Fr. Adrian VanKaam, whom I studied under for a time was a brilliant theorist and wisdom bearer. His studies in formative spirituality have provided me and others with a foundation to understand life and God. As he became elderly his abilities diminished and he became aware that his path, like for so many others, was going to take him through dementia. He crafted a phrase for himself—“the ministry of the smile.” As he lost his ability to connect and think and teach he surrendered to the ministry of the smile. Wherever he went he beamed on anyone who would look him in the eye. In the last years of his life Fr. Adrian offered hospitality to everyone he met.

7. Hospitality is a sure path toward friendship. Steve and I left our first church after seven years and moved to Calgary, Alberta. I cannot describe the loneliness I felt as the weeks turned into months and all my deep friendships were miles away. This was, remember, the days before Facebook and email.

One Sunday a new family came to church, and I connected with Joy, a woman who was also struggling with being in a new city. We had a cup of coffee that evening at Joy’s home, even though they were hardly moved in and it was a mess. I remember that we found a hatchling of fly larva under a rug in her new house and we were mutually disgusted. That week someone gave me a bucket of irises from their garden. I took them over to Joy’s and left them on her porch in a five-gallon bucket. Joy said that when she saw what I had left her, she determined that we would be friends.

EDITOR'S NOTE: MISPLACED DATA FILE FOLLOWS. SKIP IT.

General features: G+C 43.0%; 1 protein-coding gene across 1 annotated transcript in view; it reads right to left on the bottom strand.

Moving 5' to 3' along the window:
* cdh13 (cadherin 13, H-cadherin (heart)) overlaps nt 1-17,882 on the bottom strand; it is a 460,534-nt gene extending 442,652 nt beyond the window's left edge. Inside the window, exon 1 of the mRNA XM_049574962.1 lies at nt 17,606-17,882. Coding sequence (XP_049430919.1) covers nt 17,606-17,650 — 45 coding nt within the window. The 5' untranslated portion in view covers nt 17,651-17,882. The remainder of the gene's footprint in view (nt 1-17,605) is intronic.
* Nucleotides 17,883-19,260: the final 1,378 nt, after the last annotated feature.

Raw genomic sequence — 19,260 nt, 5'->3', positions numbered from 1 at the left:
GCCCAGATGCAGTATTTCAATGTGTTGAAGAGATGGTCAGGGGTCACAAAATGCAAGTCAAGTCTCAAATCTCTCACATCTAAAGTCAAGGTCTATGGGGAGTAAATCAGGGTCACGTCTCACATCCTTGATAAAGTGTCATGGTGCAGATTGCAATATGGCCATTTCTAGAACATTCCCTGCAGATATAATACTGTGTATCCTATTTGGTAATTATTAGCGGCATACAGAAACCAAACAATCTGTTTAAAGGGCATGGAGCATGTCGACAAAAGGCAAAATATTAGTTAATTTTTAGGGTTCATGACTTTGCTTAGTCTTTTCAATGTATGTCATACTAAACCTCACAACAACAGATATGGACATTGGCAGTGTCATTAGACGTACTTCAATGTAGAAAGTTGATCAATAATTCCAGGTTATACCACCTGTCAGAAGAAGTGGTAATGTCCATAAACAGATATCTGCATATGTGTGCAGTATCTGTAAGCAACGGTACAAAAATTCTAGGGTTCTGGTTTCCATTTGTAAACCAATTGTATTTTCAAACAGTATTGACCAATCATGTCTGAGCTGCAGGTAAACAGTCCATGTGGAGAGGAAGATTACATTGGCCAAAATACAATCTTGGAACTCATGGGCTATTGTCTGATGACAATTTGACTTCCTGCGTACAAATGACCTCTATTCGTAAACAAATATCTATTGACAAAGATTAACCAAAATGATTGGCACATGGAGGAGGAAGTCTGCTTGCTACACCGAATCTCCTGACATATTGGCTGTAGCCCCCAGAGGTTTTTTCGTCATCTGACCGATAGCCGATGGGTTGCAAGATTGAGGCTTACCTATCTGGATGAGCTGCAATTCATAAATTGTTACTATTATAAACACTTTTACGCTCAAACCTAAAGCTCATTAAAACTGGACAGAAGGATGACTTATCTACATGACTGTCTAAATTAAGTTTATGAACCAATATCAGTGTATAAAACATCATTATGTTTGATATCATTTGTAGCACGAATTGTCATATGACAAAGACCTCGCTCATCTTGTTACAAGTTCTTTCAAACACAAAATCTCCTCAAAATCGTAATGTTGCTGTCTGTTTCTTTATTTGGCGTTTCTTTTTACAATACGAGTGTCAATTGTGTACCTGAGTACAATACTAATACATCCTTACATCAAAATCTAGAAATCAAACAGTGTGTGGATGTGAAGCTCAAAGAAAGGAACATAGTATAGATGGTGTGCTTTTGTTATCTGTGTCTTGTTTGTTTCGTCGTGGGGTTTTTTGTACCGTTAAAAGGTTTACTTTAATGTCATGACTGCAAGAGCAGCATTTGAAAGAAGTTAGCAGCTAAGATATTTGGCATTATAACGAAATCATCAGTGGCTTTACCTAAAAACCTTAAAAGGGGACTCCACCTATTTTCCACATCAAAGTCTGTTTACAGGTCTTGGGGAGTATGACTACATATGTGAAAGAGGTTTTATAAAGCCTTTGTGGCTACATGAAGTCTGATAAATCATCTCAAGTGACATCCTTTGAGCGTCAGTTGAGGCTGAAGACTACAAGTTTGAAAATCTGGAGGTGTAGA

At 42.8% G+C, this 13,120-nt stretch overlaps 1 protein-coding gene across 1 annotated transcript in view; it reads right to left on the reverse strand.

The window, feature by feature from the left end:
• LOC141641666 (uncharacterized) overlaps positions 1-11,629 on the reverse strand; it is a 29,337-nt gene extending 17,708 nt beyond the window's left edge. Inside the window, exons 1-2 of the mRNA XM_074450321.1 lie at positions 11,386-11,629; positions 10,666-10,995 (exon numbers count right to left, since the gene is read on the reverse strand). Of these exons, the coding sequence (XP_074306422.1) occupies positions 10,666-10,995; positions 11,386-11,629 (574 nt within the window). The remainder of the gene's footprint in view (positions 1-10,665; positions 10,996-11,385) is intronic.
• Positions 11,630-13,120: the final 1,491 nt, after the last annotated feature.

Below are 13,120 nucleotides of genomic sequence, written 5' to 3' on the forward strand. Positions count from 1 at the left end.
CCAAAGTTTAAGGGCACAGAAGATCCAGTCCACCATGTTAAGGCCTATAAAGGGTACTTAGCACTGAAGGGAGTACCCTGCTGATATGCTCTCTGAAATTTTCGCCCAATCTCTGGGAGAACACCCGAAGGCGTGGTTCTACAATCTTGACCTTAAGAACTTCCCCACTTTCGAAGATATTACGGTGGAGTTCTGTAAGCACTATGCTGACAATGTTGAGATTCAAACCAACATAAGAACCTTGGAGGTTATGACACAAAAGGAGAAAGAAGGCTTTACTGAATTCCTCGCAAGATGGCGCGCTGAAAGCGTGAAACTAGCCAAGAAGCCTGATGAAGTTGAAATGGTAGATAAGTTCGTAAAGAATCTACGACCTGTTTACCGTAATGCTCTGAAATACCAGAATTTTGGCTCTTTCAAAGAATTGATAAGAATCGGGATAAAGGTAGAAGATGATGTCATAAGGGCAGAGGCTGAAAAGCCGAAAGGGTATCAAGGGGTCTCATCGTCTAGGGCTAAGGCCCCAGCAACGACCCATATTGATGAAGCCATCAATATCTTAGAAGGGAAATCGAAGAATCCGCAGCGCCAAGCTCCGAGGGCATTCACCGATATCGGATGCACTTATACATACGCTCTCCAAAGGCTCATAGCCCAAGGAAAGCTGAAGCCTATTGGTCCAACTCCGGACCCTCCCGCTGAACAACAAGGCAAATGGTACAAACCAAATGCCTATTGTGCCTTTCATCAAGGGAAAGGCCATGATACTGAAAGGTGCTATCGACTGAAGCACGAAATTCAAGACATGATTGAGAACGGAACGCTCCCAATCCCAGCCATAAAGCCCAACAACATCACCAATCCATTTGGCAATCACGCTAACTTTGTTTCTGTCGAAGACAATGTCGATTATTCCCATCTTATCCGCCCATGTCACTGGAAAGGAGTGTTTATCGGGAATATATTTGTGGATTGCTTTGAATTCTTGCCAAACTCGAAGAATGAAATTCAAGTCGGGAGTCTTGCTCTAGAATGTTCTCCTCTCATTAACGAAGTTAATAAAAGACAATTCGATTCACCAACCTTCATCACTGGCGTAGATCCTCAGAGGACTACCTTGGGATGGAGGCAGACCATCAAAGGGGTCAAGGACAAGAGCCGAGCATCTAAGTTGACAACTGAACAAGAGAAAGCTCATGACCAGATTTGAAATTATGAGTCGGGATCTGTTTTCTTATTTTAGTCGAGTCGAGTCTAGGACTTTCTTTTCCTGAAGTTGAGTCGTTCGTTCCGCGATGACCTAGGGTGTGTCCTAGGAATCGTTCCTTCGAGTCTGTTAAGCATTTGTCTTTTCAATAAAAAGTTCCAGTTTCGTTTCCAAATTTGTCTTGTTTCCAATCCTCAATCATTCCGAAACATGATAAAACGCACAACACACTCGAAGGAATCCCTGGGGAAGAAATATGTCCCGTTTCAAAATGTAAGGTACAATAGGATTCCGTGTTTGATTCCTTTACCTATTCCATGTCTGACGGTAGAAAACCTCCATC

And we are. That was 1989. We raised our kids, wept over losses, shared clothes and shoes when times were tough, listened to each other’s laments about our husbands, and laughed ourselves silly. Joy and I are still the closest that friends could be. We now live across the country but still spend a couple weeks together each year. All of this is because we invited each other into our lives.